It was…not the Mets
WHAT HAPPENED, ONE MISTAKE:
Sunday was one of those typical Jacob deGrom starts. He did about everything he could to put the Mets in a position to win, but it just didn’t happen when everything was said and done. After opening the action with five strikeouts in two innings, deGrom ran into trouble. Jose Lobaton kicked off the third inning with a liner up the middle before Max Scherzer traded places with him on a bunt-turned fielders’ choice. It wouldn’t matter who was on first, though, as the next man to the plate, Trea Turner, planted a ball in the left field seats to give the Nats a 2-1 lead.
A quick fourth was followed by an inning of unfortunate breaks, led off with a Michael A. Taylor swinging bunt down the third-base line. Two pitches later, Taylor broke for second, which turned into an even better decision once the Travis d’Arnaud-throw found its way into shallow centerfield. Now with a runner on third, Lobaton blooped a ball into left field. Of course, in true Sunday Mets fashion, it was too shallow for Brandon Nimmo to grab, yet too deep for him to throw out Taylor. Suddenly a leadoff infield single snowballed into a 3-1 deficit.
As per usual, deGrom did a great job at limiting contact to weak, at best. When you sport 11 strikeouts in six innings, no walks, three runs (two earned), and five hits, you’ve basically done all you can to keep your club in it. But, in the end, it just wasn’t enough. One mistake pitch to Trea Turner made all the difference. In terms of non-deGrom pitching, Hansel Robles and Paul Sewald came out of the bullpen to combine for three shutout innings. That is, of course, always fantastic to see as we enter into the last week of the regular season.
WHAT HAPPENED, THEY DID FACE MAX SCHERZER:
Game 155 had an optimistic start. Jose Reyes nearly smacked a 93-mph fastball over the fence his first time up. Victor Robles played the ball well, but it couldn’t have been more than a foot or two away from a first-inning homerun. The very next batter, Brandon Nimmo, didn’t make the same mistake. He hit the ball much, much farther. Just like that, the Mets had a quick 1-0 lead on a Scherzer-led Washington Nationals.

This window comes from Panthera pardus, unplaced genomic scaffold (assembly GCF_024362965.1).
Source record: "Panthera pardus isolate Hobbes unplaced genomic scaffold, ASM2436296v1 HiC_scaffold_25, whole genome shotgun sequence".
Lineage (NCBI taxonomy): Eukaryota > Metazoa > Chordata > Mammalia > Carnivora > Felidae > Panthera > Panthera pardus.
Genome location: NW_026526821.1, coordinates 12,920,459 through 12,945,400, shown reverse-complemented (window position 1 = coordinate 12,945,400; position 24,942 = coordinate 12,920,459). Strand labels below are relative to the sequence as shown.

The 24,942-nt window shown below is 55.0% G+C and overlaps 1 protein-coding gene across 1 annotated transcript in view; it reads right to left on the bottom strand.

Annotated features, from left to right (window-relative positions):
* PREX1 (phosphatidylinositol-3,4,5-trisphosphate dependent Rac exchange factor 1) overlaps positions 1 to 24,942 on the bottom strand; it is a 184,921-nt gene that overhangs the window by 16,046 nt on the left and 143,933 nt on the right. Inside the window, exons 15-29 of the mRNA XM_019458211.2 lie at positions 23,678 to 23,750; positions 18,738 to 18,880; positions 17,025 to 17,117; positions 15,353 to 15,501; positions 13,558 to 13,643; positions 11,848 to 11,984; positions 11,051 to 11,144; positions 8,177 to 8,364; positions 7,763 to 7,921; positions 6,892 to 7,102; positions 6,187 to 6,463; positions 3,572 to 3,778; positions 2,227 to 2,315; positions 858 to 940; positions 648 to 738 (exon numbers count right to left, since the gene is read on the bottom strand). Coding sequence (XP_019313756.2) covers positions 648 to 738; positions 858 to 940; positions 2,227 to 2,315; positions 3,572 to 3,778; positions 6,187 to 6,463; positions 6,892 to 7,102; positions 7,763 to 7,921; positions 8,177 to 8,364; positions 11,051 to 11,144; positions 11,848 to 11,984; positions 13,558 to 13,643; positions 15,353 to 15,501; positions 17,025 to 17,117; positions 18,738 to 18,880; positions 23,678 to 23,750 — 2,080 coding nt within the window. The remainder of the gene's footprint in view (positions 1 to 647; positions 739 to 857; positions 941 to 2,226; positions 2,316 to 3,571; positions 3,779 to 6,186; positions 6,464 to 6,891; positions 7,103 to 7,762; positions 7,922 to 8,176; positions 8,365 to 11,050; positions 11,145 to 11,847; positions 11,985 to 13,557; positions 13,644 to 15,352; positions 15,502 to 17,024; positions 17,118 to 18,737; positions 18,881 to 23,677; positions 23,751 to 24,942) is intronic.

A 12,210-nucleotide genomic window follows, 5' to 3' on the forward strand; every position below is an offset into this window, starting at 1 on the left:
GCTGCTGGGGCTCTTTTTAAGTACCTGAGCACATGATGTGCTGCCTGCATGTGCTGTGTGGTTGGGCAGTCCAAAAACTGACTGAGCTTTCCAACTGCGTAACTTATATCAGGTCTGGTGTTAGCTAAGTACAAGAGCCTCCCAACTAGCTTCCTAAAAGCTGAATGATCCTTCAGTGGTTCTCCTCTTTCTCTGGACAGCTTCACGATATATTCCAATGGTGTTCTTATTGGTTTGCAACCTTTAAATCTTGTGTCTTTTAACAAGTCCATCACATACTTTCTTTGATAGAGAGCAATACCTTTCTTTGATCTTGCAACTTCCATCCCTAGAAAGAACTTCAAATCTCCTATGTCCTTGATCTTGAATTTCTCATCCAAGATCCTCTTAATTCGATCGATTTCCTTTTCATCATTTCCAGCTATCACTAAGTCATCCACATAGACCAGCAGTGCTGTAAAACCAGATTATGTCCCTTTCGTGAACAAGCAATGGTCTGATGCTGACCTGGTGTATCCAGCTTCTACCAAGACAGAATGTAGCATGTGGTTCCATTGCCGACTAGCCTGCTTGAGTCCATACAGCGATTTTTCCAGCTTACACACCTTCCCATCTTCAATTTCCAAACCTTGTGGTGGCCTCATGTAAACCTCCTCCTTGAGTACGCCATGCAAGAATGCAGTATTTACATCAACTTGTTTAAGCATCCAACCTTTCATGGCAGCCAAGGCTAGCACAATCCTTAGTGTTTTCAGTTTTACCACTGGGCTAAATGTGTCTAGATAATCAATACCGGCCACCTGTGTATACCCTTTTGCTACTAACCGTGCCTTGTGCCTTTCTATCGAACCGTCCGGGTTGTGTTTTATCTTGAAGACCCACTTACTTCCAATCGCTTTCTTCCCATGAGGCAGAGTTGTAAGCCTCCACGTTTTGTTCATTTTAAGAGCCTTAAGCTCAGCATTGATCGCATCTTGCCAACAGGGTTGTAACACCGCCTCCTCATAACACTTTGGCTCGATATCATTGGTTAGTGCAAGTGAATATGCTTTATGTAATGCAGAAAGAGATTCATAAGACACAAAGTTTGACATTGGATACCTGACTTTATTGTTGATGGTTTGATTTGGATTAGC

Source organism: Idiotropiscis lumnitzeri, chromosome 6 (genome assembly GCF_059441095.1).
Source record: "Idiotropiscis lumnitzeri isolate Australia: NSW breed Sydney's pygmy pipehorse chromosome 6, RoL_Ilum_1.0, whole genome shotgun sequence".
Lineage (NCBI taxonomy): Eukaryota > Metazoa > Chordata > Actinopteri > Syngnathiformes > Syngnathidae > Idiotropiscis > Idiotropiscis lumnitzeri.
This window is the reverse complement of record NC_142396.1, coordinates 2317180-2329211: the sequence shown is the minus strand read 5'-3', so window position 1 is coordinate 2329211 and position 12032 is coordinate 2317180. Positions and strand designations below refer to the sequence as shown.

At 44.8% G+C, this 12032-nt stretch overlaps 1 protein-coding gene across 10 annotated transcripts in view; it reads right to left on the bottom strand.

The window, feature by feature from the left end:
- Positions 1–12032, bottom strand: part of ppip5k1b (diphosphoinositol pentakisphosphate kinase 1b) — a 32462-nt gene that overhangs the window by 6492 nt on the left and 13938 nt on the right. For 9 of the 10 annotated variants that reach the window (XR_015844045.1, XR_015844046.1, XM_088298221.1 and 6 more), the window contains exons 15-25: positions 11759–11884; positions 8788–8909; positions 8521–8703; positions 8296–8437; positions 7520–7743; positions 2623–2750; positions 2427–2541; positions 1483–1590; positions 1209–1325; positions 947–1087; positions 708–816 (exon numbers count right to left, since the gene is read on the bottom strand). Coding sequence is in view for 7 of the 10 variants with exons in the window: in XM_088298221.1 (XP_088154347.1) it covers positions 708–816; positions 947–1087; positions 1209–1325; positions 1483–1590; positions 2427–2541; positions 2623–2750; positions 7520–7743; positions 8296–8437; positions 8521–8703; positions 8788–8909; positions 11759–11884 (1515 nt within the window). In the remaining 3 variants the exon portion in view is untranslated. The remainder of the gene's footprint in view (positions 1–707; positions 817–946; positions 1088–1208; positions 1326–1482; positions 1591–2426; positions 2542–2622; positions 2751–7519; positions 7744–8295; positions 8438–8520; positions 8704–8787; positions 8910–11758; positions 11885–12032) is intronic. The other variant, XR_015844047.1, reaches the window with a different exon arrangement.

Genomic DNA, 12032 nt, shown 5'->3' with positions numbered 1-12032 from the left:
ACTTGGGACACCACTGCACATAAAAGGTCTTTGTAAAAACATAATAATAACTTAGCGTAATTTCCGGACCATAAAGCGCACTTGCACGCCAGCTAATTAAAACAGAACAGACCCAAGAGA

Though it looked like they were poised to strike early, strike often against the probable National League Cy Young-winning, that would be all the Mets could muster. Two more hits and a walk would be scattered across five more Scherzer-thrown innings, but none came in the same frame. The Mets didn’t get multiple runners on base, or even multiple hits, until the eighth inning rolled around.
A Juan Lagares leadoff single against Ryan Madson kicked off the rally attempt, as two batters later Nori Aoki placed a grounder perfectly with a hit-and-run to place runners at the corners with one away. Reyes then singled into center to cut the Nats lead in half, and a two-out walk to d’Arnaud would load the bases for Kevin Plawecki to pinch hit for Dom Smith. That would be as close as the Mets got, however, as Sammy Solis came on to record a punch-out of Plawecki and keep the Nats 3-2 lead in tact. Though Amed Rosario and Lagares singled with one out in the ninth, Brandon Kintzler was able to work his way out of trouble against Matt Reynolds and the aforementioned Aoki. In the end, the Mets made it close, but they were ultimately not able to overcome the recently-turned Good Nationals Bullpen.
WHAT HAPPENED, YESTERDAY:
Jacob deGrom and Max Scherzer were quite the spectacle, as they struck out a combined 21 hitters in 12 innings. In the end, deGrom was stung by some unfortunately placed hits, and one unfortunately placed pitch. Though they tried their hand at a comeback attempt once they got Scherzer out of the game, the bats just couldn’t seem to scratch across that elusive third run.
WHAT HAPPENS, TODAY:
Well, if you must know, it is the last week of the regular season. The Mets have four games left against the Atlanta Braves, and three against the Philadelphia Phillies. With a current record of 66-89, there is a decent chance that the Mets will finish with under 70 wins for the first time since 2003. At the same time, they are just a half-game up on the 66-90 Cincinnati Reds. In the race for a better draft position, they could be doing well. That said, man, what a drop off it has been. With injuries and all, the Mets are a week away from completing their fall from ‘potential playoff team’ to ‘worse than the Reds’. The fifth-worst record in major league baseball. It’s just…damn.
Photo credit: Wendell Cruz – USA Today Sports